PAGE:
Just the Tonic at The Mash House, run ended.
tw rating 3/5 | [Richard Tyrone Jones]

How To Live A Jellicle Life: Life Lessons From The 2019 Hit Movie Musical CATS (Linus Karp And Awkward Productions)
Extremely Jellicle comedy ‘How To Live A Jellicle Life’ is a Powerpoint presentation steeped in irony that’s never mean-spirited – thanks to Linus Karp’s endearingly nerdy and hilariously horny levels of investment in his topic (expanding beyond the musical ‘Cats’ into a wide range of camp pop culture). Like all great parody, this comes from an obvious affection for his subject. Linus Karp’s commitment to immersing the audience into the absurd world of ‘Cats’ fandom pays off as we start to share his intense feelings about Judi Dench, Jason Derulo, and er… Jedward. Conceived in lockdown, the show relies heavily on comic sans and clip art projection, but smatterings of ridiculous physical comedy bring it all to life in glorious 3D.
Greenside @ Riddles Court, until 27 Aug.
tw rating 5/5 | [Bizz Holmes]

Jack Harris: Teaching Teachers How to Teach
Whether he’s really a teacher or a Teacher Teacher, Harris can certainly add to his CV ‘Teaching Comedians how to do a really effective comedy Powerpoint show’. He leans effectively into the illusion we’re trainee teachers, lampooning our transferable skills with practised crowdwork and dropping in endearing pictures and ideas from previous, real, pupils. In between fast, strong video bits like ‘Only Horses And Horses’ and bizarre product plugs, ‘Terms & Conditions’ rain bilious scorn on the current politics of teaching, and a nefarious undercurrent regarding Harris’ other training gigs reaches a slapstick conclusion. Yet almost every element maintains the atmosphere, the energy never drops and, whether you’re an ex-teacher (me) or ex-pupil, comic truths hit like a hurled board-rubber.
Just the Tonic at The Mash House, until 28 Aug.
tw rating 4/5 | [Richard Tyrone Jones]

John Robertson: The Dark Room (Lee Martin For Gag Reflex)
For those not familiar with the Fringe’s long-running interactive ‘Rocky Horror’-style cult, in ‘The Dark Room’, an Australian Christmas Witcher lures geeky submissives into a dark room under the premise of playing a text-based adventure called ‘The Dark Room’. This is merely a pretext for him to consummately harangue, bully, and eventually, in role-play, kill them. With each year, ‘The Dark Room’ gets bigger, the geeks more rebellious and the unattainable £1000 prize more unattainable. Of course, the bullying is actually surprisingly wholesome, the catchphrases quickly learnt and, as we hurtle towards climate death, the collective yell ‘ya die!’ becomes ever-more urgent and cathartic. Inescapably, ‘The Dark Room’ is actually a safe space – and long may it remain so!
Gilded Balloon Teviot, until 28 Aug.
tw rating 4/5 | [Richard Tyrone Jones]

Lou Sanders: One Word: Wow (Plosive Live In Association With Avalon Management)
Lou Sanders was largely enjoying a lazy lockdown until gradually realising that, comedy aside, she had no meaningful hobbies or interests. And so she took up roller skating and that – very loosely – is what the show is about. Or at least it was, until two life events just before the Fringe obliged her to revisit the ending. It’s strewn with good, often layered gags, and beneath a surface sense of breezy spontaneity lies the assured delivery of a comic with a growing bank of broadcast appearances on her CV. The frequency and quality of the throwaway asides makes it tempting to write something like ‘effortlessly funny’, but that’s not quite right – there’s far too much craft in this show for that. One word: funny.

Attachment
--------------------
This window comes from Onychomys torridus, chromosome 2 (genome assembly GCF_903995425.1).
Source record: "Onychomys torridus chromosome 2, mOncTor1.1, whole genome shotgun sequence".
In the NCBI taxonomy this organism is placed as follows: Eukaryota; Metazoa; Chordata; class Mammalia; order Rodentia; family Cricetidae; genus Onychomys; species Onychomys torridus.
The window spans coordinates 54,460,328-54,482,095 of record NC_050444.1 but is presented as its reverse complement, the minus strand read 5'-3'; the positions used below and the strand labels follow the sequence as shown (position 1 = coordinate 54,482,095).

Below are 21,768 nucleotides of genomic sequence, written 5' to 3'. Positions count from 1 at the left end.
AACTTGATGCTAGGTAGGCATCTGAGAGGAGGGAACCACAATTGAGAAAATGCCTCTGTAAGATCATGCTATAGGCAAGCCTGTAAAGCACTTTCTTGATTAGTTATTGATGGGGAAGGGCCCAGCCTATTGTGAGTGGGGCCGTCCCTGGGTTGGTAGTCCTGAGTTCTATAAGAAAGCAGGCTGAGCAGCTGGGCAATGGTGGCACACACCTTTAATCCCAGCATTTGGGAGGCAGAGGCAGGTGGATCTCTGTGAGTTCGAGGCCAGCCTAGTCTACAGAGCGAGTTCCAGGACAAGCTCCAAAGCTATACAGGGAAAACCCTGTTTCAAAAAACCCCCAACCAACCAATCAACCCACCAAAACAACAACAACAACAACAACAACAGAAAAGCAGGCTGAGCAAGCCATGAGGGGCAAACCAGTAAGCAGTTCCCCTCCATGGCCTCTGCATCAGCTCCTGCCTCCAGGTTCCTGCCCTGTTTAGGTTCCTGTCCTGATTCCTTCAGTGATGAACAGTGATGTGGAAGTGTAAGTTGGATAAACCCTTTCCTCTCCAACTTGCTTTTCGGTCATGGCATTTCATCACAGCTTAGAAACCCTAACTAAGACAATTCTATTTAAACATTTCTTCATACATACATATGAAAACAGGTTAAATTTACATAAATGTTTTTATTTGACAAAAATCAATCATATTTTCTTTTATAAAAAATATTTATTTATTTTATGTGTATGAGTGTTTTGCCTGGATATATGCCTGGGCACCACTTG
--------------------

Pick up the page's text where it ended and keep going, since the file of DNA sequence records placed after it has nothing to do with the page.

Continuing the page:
Monkey Barrel Comedy, until 28 Aug.
tw rating 4/5 | [Bruce Blacklaw]

Melissa Stephens: HOT DOGS & TEARS! (IAMA Theatre Company)
Melissa Stephens has a story – well, a lot of stories – to tell about growing up in the American South. They range from general observations before going into far more personal territory, with a challenging upbringing featuring neuro-divergence, addiction, excess, parental divorce and occasional physical abuse. Not easy to find the funny in all of that, but Stephens does so with alacrity, drawing the audience into often darkly vivid vignettes before finding several unlikely routes to cracking punchlines. It’s a little disjointed in places, things don’t always segue and not all references successfully translate across the Atlantic. However, Stephens’ committed, engaging and demonstrative storytelling style just about brings us all along on what, all told, is a pretty riotous journey.
Assembly Rooms, until 27 Aug.
tw rating 3/5 | [Bruce Blacklaw]

Pete Heat: Blimey
At one point magician Pete Heat bemoans where most people place magic shows in the entertainment pecking order. Below karaoke, he reckons. But most people are idiots. And even if you are most people, the Fringe is surely where you should make an exception. Heat’s show is the perfect place to start. The jokes are balanced well with the tricks, and there are plenty of jokes about the tricks, and some of the tricks are basically jokes. But nevertheless, all the tricks are expertly performed, and even if you’ve seen them before, or think you know how they’re done, they’re consistently entertaining. And Heat’s somewhat self-deprecating style only enhances the impact when you reach one of those “how the fuck did he do that?” moments.
Gilded Balloon Teviot, until 29 Aug.
tw rating 5/5 | [Chris Cooke]

Robyn Perkins: Million Dollar Maybe